Here’s a crash course to understand what’s happening in Australia with refugees and the politics of Jesus.
Imagine for a moment that in the lead up to the next U.S. elections, a political party changed immigration policies and took the relatively small number of people seeking safety on boats from, let’s say Cuba, and locked these persecuted people up on Guantanamo like criminals — elderly, men, women, and over 1,000 children. You would expect outcry from people across the political spectrum. Indeed there was. Only the fear campaign was so effective, the blame game so seductive and the election win so decisive, that the majority of politicians on all sides sacrificed their principles on the altar of popularity. Not to mention these desperate people — tired, poor, huddled masses yearning to breathe free — … these now homeless who were literally tempest-tossed on boats sacrificed on this bloody idol of false security. Of course behind closed doors, elected officials will confess to you, as a Christian, that they personally find it abhorrent but for the sake of the party and all the good they could do when they get into power they rationalize with the logic of Caiaphas and get the same results: the sacrifice of the innocent.
Sound too far-fetched? This is the recent history of Australia. Thanks, Paul Dyson, for the Cuba analogy.
Have you ever noticed that society allows fans to do things that, short of fandom, we would deem absolutely crazy? When do grown adults have permission to paint their faces with logos except on the day of the big game? When is hugging perfect strangers acceptable? After a 3-point shot of your favorite team beats the buzzer, it’s expected. Screaming at the top of our lungs is perfectly acceptable when we’re in a crowd of thousands doing the same.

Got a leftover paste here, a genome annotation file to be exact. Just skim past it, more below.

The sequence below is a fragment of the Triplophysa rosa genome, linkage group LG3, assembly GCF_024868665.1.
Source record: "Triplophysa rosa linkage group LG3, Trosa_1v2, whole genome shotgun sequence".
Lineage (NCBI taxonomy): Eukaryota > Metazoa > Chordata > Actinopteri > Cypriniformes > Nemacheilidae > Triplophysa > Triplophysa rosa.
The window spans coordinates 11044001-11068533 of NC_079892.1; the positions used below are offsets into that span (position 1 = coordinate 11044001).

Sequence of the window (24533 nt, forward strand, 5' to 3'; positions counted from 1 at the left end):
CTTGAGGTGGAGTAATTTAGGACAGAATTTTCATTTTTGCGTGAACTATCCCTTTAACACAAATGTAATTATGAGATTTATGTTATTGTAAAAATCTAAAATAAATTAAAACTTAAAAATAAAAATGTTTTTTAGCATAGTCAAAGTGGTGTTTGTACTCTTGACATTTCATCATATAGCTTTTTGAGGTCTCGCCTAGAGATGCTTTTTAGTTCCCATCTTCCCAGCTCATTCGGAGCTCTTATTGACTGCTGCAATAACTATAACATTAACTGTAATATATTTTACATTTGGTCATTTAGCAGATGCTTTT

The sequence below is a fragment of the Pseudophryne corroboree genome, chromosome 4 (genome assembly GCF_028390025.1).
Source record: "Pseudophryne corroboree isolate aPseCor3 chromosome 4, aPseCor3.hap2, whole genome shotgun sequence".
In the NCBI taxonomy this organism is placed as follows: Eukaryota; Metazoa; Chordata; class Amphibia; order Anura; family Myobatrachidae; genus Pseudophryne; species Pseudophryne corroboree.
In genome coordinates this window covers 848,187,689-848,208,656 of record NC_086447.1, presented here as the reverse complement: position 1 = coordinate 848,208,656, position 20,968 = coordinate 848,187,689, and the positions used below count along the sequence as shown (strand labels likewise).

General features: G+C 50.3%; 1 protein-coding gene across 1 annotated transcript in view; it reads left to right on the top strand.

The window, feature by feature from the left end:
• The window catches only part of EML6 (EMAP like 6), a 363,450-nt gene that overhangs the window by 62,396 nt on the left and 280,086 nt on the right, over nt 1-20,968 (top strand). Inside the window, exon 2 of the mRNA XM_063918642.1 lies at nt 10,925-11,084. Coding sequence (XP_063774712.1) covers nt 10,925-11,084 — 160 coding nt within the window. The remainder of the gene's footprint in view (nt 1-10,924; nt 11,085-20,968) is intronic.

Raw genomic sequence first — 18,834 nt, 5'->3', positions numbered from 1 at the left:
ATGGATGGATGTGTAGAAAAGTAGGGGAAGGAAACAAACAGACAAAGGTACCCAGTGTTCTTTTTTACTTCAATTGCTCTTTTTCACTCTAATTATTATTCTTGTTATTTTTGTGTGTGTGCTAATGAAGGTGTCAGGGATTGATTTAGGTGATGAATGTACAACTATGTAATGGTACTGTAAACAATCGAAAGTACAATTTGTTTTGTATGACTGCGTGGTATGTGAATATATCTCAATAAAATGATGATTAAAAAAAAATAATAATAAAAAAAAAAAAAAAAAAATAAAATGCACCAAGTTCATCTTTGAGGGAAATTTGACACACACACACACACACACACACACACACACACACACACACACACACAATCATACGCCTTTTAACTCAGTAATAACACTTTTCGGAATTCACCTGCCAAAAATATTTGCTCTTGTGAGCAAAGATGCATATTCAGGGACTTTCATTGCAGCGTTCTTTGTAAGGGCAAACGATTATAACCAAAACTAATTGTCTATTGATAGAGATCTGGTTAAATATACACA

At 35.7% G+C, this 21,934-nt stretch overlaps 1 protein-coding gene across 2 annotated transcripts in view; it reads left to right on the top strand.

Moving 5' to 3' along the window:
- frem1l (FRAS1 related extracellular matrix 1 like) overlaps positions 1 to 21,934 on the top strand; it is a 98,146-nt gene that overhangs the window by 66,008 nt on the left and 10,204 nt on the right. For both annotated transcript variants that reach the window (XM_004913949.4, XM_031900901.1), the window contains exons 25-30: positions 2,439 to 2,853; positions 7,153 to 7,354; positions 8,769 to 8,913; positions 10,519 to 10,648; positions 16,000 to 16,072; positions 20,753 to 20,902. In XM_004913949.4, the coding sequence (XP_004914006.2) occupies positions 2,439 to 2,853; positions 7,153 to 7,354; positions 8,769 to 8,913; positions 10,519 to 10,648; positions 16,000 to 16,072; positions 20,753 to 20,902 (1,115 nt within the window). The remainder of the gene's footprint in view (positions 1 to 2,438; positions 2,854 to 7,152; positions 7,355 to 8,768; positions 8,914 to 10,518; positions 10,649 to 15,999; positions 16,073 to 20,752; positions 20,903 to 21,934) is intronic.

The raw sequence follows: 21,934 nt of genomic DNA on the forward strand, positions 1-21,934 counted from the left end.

March Madness wraps up this week and a tournament champion will be crowned. Whatever the outcome of Monday’s championship game, we can guarantee that there will be screaming crowds at AT&T Stadium in Arlington, Texas. (The final may break the record of largest crowd ever to attend a NCAA basketball game with 75,421 attendees.)
Crowds change social norms. Whether they are for sport, political protest, or public worship, gathering with thousands inevitably changes our mood and actions. I have never felt as alone as in a rival team’s stadium filled with thousands of home-team fans. I rarely feel as important as when I’ve gathered with others to protest unjust laws or call for social action. I get Goose bumps when I’m able to recite the Lord’s Prayer with a few thousand other worshipers.
Next Sunday, April 13, 2014, is known as Palm Sunday. Around the world Christians will gather to wave palm branches.
I grew up with music in my life. At first, it was a combination of my dad’s Willie Nelson and Ray Charles with my mom’s old southern Gospel hymns. I’d sit under the piano, feeling the vibrations as she played “Blessed Assurance,” and then lie on the floor in front of the speakers as Ike and Tina belted out “Proud Mary.”
And then I discovered my own music, in the form of rock. Eventually, I sang lead in several hard rock bands around Dallas hitting all the local hot spots and singing until I was hoarse and exhausted. It was during my decade away from church that I did most of this, but I didn’t realize until recently that, despite the pretense of countercultural rebellion the music offered, it actually gave me some of the same things I experienced as part of organized religion.